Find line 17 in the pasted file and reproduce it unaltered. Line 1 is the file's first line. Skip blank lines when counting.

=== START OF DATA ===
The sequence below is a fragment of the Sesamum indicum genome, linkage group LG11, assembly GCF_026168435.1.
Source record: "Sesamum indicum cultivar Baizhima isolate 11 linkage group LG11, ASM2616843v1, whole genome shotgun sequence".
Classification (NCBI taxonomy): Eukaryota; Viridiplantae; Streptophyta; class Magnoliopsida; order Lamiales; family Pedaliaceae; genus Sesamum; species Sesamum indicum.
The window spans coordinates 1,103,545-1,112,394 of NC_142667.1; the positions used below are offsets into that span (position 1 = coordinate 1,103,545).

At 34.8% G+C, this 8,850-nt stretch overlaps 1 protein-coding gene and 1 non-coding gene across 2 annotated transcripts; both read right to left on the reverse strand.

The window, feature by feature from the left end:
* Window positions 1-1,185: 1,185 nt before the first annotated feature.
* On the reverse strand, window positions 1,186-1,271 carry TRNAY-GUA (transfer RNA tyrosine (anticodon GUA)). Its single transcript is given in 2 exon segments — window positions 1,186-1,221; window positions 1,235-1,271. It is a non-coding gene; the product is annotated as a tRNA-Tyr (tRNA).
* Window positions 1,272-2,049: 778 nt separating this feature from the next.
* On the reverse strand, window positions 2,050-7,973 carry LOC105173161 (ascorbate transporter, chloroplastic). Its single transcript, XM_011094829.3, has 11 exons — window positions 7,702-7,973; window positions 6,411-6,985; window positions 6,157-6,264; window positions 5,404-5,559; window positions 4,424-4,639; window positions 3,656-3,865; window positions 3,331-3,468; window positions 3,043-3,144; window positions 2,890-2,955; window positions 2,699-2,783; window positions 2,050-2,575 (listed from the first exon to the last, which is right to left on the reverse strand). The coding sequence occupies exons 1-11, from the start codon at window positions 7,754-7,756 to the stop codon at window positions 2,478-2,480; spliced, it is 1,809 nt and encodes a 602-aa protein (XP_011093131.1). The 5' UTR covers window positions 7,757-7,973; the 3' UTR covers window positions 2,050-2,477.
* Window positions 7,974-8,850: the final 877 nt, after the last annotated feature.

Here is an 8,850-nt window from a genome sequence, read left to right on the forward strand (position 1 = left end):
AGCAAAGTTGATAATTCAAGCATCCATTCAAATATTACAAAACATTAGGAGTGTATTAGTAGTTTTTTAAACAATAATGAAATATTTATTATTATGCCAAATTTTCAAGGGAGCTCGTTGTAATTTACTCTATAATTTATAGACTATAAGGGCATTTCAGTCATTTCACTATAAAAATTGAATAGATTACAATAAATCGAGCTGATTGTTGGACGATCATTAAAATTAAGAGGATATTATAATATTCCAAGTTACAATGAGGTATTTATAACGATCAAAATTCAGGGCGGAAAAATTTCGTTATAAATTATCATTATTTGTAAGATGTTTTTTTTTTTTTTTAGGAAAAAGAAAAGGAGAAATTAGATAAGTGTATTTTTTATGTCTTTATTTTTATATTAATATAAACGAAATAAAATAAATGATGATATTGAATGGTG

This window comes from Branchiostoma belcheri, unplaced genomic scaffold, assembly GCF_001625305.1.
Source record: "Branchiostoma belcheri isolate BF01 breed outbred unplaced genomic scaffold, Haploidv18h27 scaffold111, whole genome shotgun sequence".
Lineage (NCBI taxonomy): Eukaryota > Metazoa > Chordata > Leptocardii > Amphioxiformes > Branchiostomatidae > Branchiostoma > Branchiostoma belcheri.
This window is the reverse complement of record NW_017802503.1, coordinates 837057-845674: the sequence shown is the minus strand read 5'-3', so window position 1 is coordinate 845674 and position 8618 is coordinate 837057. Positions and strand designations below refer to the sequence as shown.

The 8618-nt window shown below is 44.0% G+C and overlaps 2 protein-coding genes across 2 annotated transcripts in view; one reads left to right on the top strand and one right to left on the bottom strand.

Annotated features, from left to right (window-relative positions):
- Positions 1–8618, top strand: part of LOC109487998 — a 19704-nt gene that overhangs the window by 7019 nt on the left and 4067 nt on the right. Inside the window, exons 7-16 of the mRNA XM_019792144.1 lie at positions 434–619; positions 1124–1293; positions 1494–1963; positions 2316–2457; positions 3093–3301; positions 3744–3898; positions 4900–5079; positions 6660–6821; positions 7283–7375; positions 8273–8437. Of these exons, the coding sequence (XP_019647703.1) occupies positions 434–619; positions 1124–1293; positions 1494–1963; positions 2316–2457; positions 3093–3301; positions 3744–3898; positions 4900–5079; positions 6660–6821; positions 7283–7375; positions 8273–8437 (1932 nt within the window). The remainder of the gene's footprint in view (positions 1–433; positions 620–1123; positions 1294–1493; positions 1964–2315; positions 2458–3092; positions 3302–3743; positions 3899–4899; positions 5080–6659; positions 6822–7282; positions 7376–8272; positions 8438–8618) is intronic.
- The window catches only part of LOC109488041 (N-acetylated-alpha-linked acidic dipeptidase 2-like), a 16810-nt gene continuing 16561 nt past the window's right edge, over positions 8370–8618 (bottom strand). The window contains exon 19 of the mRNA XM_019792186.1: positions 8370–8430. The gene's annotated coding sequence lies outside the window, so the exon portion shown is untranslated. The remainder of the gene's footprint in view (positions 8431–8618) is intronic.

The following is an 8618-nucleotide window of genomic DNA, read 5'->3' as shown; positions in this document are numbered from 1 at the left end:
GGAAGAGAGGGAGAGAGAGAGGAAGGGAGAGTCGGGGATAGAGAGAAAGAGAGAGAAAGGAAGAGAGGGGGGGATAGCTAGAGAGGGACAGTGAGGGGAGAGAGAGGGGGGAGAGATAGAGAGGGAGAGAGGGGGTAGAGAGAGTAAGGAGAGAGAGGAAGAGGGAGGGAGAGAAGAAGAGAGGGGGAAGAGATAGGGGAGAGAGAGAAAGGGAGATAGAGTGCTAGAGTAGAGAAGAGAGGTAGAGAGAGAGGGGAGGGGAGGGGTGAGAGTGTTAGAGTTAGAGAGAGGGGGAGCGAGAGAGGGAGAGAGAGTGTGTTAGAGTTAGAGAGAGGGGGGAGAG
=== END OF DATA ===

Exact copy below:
This window is the reverse complement of record NW_017802503.1, coordinates 837057-845674: the sequence shown is the minus strand read 5'-3', so window position 1 is coordinate 845674 and position 8618 is coordinate 837057. Positions and strand designations below refer to the sequence as shown.